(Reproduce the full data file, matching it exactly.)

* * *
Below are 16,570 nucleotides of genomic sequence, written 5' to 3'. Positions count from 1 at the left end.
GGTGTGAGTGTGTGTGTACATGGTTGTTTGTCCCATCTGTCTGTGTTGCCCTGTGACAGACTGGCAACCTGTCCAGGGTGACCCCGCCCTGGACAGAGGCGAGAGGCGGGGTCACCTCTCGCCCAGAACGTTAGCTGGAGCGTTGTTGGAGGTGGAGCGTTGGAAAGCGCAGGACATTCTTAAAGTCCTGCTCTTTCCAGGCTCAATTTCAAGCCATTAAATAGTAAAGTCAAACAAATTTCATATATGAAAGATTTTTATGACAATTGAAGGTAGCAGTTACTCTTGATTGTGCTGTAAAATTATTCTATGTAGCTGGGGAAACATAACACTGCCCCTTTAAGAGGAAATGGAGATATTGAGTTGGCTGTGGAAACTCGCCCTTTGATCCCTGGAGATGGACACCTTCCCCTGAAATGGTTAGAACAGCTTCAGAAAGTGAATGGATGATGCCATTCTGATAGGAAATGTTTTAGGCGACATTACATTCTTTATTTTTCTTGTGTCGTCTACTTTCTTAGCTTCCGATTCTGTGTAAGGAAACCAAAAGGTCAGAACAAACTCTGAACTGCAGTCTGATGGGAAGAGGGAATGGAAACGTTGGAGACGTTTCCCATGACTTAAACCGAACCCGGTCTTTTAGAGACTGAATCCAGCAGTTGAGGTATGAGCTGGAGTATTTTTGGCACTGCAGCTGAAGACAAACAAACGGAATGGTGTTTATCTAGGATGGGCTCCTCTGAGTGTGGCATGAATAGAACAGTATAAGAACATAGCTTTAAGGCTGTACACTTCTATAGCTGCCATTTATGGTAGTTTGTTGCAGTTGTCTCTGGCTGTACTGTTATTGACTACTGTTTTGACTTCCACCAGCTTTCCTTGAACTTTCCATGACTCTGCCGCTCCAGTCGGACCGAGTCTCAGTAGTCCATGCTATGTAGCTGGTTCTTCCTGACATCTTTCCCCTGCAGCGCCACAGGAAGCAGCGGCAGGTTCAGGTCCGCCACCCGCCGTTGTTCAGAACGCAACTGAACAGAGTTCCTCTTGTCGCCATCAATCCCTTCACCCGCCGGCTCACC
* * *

Below are 16,570 nucleotides of genomic sequence, written 5' to 3'. Positions count from 1 at the left end.
GGTGTGAGTGTGTGTGTACATGGTTGTTTGTCCCATCTGTCTGTGTTGCCCTGTGACAGACTGGCAACCTGTCCAGGGTGACCCCGCCCTGGACAGAGGCGAGAGGCGGGGTCACCTCTCGCCCAGAACGTTAGCTGGAGCGTTGTTGGAGGTGGAGCGTTGGAAAGCGCAGGACATTCTTAAAGTCCTGCTCTTTCCAGGCTCAATTTCAAGCCATTAAATAGTAAAGTCAAACAAATTTCATATATGAAAGATTTTTATGACAATTGAAGGTAGCAGTTACTCTTGATTGTGCTGTAAAATTATTCTATGTAGCTGGGGAAACATAACACTGCCCCTTTAAGAGGAAATGGAGATATTGAGTTGGCTGTGGAAACTCGCCCTTTGATCCCTGGAGATGGACACCTTCCCCTGAAATGGTTAGAACAGCTTCAGAAAGTGAATGGATGATGCCATTCTGATAGGAAATGTTTTAGGCGACATTACATTCTTTATTTTTCTTGTGTCGTCTACTTTCTTAGCTTCCGATTCTGTGTAAGGAAACCAAAAGGTCAGAACAAACTCTGAACTGCAGTCTGATGGGAAGAGGGAATGGAAACGTTGGAGACGTTTCCCATGACTTAAACCGAACCCGGTCTTTTAGAGACTGAATCCAGCAGTTGAGGTATGAGCTGGAGTATTTTTGGCACTGCAGCTGAAGACAAACAAACGGAATGGTGTTTATCTAGGATGGGCTCCTCTGAGTGTGGCATGAATAGAACAGTATAAGAACATAGCTTTAAGGCTGTACACTTCTATAGCTGCCATTTATGGTAGTTTGTTGCAGTTGTCTCTGGCTGTACTGTTATTGACTACTGTTTTGACTTCCACCAGCTTTCCTTGAACTTTCCATGACTCTGCCGCTCCAGTCGGACCGAGTCTCAGTAGTCCATGCTATGTAGCTGGTTCTTCCTGACATCTTTCCCCTGCAGCGCCACAGGAAGCAGCGGCAGGTTCAGGTCCGCCACCCGCCGTTGTTCAGAACGCAACTGAACAGAGTTCCTCTTGTCGCCATCAATCCCTTCACCCGCCGGCTCACC